Are you seeing an increased initiative by plaintiff lawyers to promote these law suits or claims once the privacy regulators get involved?
Plaintiffs typically commence litigation long before privacy regulators take action, particularly in the class action field where class counsel may file competing claims in different provinces. Breach notifications often trigger interest in a potential claim. Regulators will not always take action in a particular file and, even in cases where they do so, it may be many months, or up to a year or more before findings are made public. That said, whether litigation is commenced before or after commissioners take action, it is certainly the case that commissioners’ investigations and findings can have a significant impact on the litigation. Commissioners’ investigations can assist plaintiffs in understanding the factual and evidentiary basis for litigation claims. Although adverse commissioners’ findings are not binding on the courts in litigation, they can change the landscape of the litigation.
What are your views on the Breach Coach® initiative for large clients. Are you seeing them built into incident response plans? If not, do you feel they should be?
Based on what I’ve seen, incident response plans for data breaches have not been developed in Canada as a matter of course, and nor has the role of Breach Coach® been built into such plans where they are developed. They should be. The importance of the specialized experience and competence that a Breach Coach brings to the table cannot be overstated. As we have seen again and again in the Canadian cases, an organization’s response to an incident is of crucial importance.
A botched response can create additional reputational harm and legal liability over and above that which may be associated with the initial incident. In Canada, many of the plaintiff’s statements of claim in in this area include allegations relating to the organization’s response to an incident (e.g., that the organization did not act quickly enough, that it did not share sufficient or accurate information in its notification, or that it did not take steps to mitigate harm). On the other hand, a well-handled response can both reduce the likelihood of litigation and also potentially eliminate or mitigate liability for the initial incident. Another important aspect is that a Breach Coach can help ensure that solicitor-client and litigation privilege considerations are taken into account in respect of communications and other information generated in the wake of an incident.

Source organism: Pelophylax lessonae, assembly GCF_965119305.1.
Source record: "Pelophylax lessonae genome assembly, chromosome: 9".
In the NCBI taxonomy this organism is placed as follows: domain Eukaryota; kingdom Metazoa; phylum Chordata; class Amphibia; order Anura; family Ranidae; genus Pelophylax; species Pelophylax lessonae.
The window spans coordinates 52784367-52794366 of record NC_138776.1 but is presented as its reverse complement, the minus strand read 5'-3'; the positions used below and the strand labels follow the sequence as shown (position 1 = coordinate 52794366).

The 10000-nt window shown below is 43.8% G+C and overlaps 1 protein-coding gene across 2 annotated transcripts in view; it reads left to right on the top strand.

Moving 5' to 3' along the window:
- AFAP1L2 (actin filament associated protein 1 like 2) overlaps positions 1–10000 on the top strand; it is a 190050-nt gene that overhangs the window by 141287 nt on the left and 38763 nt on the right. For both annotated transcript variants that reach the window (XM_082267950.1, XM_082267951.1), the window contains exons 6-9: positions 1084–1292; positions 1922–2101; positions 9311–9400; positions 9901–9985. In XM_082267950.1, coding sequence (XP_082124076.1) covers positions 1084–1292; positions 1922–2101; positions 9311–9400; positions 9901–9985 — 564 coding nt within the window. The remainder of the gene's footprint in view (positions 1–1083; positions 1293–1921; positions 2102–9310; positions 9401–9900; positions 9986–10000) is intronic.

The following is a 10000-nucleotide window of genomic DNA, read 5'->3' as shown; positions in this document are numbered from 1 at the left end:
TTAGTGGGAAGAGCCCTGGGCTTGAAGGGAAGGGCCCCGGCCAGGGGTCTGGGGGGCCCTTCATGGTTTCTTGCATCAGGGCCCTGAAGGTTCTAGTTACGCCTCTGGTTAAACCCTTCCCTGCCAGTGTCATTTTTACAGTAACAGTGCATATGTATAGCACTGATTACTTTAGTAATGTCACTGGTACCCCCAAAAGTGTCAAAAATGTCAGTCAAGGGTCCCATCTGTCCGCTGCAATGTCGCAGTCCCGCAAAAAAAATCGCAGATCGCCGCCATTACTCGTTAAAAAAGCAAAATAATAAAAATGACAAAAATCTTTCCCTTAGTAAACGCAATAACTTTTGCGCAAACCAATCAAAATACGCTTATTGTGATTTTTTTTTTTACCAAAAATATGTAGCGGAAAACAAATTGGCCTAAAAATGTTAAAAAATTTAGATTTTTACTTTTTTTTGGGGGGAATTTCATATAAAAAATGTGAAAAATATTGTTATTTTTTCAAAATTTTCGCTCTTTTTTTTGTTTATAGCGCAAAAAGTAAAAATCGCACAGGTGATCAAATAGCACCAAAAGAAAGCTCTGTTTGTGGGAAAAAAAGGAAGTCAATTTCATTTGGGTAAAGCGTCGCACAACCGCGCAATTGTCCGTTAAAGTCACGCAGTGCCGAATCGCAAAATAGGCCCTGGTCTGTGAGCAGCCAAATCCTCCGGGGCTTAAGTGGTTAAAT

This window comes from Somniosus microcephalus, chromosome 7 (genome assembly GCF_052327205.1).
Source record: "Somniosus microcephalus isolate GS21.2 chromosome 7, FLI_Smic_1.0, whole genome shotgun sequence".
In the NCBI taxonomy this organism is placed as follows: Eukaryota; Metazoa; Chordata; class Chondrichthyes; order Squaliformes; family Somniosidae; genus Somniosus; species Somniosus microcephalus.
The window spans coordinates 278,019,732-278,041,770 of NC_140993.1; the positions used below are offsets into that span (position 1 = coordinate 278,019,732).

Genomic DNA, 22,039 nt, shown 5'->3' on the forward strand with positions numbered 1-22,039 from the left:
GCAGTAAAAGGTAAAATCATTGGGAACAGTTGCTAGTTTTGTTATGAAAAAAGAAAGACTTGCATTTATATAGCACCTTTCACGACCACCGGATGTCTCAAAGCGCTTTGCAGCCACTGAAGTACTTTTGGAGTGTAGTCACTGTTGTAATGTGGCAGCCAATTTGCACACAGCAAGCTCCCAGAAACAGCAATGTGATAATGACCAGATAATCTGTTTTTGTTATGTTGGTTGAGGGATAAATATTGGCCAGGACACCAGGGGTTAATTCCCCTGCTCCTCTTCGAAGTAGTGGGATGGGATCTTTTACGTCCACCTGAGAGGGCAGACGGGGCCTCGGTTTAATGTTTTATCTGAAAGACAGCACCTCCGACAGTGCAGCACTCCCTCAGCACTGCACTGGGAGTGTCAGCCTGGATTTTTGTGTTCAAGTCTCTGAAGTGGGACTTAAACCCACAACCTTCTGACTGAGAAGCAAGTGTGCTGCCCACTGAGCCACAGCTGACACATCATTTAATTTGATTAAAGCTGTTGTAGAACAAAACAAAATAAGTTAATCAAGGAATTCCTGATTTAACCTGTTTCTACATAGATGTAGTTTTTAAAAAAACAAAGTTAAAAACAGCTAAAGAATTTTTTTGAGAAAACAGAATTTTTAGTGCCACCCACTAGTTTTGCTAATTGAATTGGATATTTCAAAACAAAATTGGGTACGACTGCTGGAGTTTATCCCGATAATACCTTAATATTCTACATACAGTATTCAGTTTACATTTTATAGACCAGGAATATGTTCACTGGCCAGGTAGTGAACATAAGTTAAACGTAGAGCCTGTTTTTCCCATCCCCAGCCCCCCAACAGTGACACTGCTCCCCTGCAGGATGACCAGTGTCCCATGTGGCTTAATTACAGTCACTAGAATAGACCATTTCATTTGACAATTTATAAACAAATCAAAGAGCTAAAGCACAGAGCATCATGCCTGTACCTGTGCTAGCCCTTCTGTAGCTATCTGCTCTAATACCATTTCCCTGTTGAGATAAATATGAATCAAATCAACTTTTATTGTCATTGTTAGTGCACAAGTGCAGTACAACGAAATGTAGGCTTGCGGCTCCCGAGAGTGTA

We want to thank Alex for his expert insight cyber risk and the state of litigation in Canada regarding data breach liability. Many companies in the U.S., Canada and other countries have cross-border legal/regulatory exposure, especially when they handle information about individuals. The evolving landscape in Canada is one to keep watch on. In addition, it is important to be aware that sending electronic messages to Canada and installing software on systems or devices located in Canada can attract significant liability under Canada’s Anti-Spam Law, including for directors and officers.
Table: Highlights of Privacy Litigation and Damage Awards in Canada 2013-2015
|Tucci v People’s Trust, 2013||Hacking banking firm affected 12,000.||Proposed class action seeking $13 million.||No reported decision or settlement.|
|Grant v Montfort Hospital, 2013||Lost USB (later recovered) affecting 25,000 patients||Proposed class action seeking $40 million.||No reported decision or settlement.|
|Doe v. The Queen, Fed. Ct. T-1931-13||Envelopes with “Marihuana Medical Access Program”||Proposed class action affecting 41,514. Violation of Privacy Act.||Pending.|
|Albilia v. Apple Inc., 2013 QCCS 2805||Collecting and sharing information without consent.||Breach of privacy, contract and misrepresentations.||Class action certified.|